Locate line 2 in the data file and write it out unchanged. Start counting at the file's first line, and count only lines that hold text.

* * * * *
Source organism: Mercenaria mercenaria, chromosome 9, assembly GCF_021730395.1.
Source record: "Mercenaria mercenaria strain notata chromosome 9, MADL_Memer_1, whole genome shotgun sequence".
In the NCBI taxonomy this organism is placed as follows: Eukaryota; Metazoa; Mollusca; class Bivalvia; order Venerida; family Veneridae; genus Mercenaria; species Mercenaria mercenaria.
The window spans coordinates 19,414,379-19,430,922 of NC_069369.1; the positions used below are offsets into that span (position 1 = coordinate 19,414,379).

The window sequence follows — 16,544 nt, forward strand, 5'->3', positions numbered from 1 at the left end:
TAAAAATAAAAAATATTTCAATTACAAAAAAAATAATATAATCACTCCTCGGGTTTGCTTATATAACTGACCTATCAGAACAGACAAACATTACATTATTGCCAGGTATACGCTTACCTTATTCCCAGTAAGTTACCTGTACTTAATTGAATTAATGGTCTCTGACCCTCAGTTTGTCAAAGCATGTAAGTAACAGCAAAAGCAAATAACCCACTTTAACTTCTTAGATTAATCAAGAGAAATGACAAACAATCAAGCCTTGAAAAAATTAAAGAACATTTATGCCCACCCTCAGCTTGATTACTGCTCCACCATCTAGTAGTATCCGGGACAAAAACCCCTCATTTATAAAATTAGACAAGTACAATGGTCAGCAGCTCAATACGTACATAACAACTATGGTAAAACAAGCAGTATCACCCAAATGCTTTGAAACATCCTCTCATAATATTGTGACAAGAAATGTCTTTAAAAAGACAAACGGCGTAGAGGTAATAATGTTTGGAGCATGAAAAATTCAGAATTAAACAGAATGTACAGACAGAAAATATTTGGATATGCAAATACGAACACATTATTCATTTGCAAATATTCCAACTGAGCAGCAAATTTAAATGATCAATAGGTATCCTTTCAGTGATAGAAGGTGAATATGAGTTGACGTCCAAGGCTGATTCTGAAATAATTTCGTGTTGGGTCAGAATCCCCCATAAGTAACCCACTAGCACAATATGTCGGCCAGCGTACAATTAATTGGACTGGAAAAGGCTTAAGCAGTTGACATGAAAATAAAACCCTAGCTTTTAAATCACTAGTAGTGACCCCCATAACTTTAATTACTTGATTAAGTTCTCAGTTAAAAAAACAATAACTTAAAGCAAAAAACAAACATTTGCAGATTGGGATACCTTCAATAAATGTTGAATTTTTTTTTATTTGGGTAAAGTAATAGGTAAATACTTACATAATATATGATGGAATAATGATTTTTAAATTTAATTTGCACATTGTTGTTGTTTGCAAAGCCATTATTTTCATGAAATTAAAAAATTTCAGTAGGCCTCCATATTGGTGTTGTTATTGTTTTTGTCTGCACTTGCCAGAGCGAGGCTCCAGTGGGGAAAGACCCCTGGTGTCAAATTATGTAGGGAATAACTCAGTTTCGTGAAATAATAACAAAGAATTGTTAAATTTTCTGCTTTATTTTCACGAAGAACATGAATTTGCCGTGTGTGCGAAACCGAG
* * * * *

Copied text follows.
Source record: "Mercenaria mercenaria strain notata chromosome 9, MADL_Memer_1, whole genome shotgun sequence".